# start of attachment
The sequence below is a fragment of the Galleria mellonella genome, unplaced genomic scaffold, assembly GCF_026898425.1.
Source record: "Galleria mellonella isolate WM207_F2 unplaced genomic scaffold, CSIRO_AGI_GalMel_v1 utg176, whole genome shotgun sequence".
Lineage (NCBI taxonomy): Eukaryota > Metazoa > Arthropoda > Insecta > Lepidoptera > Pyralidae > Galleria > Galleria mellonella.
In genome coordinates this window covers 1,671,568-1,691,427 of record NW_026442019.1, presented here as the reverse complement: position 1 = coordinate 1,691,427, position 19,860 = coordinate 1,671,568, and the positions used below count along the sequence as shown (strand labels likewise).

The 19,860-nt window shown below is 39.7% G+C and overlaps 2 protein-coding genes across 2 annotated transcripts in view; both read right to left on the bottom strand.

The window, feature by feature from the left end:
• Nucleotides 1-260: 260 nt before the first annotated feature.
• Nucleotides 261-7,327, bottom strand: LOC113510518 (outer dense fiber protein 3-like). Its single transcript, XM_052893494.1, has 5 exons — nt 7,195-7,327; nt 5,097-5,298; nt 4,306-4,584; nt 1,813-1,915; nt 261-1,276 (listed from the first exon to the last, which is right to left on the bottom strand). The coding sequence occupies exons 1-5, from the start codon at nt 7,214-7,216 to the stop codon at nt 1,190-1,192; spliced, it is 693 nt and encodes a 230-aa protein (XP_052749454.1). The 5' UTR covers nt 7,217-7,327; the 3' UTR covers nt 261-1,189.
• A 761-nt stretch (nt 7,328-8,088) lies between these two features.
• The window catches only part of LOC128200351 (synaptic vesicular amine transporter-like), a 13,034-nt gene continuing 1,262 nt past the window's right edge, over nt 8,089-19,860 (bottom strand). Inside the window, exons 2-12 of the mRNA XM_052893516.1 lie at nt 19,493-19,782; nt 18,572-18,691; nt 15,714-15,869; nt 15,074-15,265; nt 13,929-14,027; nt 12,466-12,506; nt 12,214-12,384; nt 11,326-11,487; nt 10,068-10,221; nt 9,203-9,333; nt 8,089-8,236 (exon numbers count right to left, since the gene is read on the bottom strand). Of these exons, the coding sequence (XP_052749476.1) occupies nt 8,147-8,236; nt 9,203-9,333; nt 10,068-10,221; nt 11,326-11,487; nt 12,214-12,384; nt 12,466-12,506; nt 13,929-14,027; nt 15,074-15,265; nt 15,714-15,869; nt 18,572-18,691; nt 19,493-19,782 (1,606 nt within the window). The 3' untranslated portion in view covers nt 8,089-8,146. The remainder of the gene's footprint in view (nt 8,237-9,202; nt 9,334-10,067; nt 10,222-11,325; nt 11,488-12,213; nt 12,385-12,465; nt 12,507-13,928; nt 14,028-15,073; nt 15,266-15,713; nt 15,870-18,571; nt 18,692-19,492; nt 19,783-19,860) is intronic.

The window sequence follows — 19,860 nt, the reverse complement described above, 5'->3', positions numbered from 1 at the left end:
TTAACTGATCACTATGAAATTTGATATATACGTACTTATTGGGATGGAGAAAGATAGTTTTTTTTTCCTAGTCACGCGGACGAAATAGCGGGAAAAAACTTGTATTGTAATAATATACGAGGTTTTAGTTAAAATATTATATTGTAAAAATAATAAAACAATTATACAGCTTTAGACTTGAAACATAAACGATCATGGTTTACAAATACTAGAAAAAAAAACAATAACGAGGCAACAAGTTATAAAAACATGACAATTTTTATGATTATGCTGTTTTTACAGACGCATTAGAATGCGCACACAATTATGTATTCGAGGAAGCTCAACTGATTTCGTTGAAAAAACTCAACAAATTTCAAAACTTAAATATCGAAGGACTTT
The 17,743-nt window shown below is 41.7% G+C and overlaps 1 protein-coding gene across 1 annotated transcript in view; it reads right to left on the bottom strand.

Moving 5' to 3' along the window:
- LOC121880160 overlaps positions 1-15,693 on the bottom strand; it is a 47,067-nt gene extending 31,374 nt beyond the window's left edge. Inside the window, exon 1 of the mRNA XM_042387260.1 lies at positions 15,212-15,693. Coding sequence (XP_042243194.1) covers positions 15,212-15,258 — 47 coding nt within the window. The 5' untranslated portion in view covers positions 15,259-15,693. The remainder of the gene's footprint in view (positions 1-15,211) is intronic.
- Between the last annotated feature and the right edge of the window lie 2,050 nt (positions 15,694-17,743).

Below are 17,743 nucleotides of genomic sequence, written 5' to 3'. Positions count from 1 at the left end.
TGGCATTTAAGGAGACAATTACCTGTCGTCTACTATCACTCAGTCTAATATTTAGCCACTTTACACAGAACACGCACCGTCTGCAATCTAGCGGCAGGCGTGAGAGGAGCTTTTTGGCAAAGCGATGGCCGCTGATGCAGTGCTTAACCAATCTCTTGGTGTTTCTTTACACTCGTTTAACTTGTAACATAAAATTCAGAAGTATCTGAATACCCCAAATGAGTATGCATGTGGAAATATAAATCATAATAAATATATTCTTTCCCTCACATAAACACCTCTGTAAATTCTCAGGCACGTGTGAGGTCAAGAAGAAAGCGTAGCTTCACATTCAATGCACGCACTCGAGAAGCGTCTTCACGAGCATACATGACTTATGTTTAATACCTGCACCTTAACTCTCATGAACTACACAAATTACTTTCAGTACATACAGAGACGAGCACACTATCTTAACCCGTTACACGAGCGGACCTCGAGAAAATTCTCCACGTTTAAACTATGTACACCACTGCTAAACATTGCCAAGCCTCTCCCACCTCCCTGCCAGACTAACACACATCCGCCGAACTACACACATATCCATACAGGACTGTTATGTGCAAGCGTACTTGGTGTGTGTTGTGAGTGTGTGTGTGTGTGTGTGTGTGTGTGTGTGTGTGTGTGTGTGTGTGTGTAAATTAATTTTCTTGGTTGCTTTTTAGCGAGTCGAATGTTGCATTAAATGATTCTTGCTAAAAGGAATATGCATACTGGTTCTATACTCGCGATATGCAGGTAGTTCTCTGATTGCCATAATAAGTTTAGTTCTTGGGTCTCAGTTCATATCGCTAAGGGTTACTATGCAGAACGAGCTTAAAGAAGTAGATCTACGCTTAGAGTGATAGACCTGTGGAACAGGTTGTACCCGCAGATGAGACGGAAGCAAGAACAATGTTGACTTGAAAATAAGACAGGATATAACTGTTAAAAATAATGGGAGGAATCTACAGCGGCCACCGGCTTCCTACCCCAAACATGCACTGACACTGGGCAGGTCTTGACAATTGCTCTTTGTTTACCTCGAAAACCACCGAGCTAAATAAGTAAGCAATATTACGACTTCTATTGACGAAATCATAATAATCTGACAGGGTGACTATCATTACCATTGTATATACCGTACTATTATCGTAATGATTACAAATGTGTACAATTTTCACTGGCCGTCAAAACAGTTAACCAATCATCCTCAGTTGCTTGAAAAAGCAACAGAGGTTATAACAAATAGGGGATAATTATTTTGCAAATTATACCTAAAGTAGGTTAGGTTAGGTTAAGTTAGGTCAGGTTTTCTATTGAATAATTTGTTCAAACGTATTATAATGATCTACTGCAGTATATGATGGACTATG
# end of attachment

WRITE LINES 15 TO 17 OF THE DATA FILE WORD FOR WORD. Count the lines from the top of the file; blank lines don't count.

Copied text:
- LOC121880160 overlaps positions 1-15,693 on the bottom strand; it is a 47,067-nt gene extending 31,374 nt beyond the window's left edge. Inside the window, exon 1 of the mRNA XM_042387260.1 lies at positions 15,212-15,693. Coding sequence (XP_042243194.1) covers positions 15,212-15,258 — 47 coding nt within the window. The 5' untranslated portion in view covers positions 15,259-15,693. The remainder of the gene's footprint in view (positions 1-15,211) is intronic.
- Between the last annotated feature and the right edge of the window lie 2,050 nt (positions 15,694-17,743).

Below are 17,743 nucleotides of genomic sequence, written 5' to 3'. Positions count from 1 at the left end.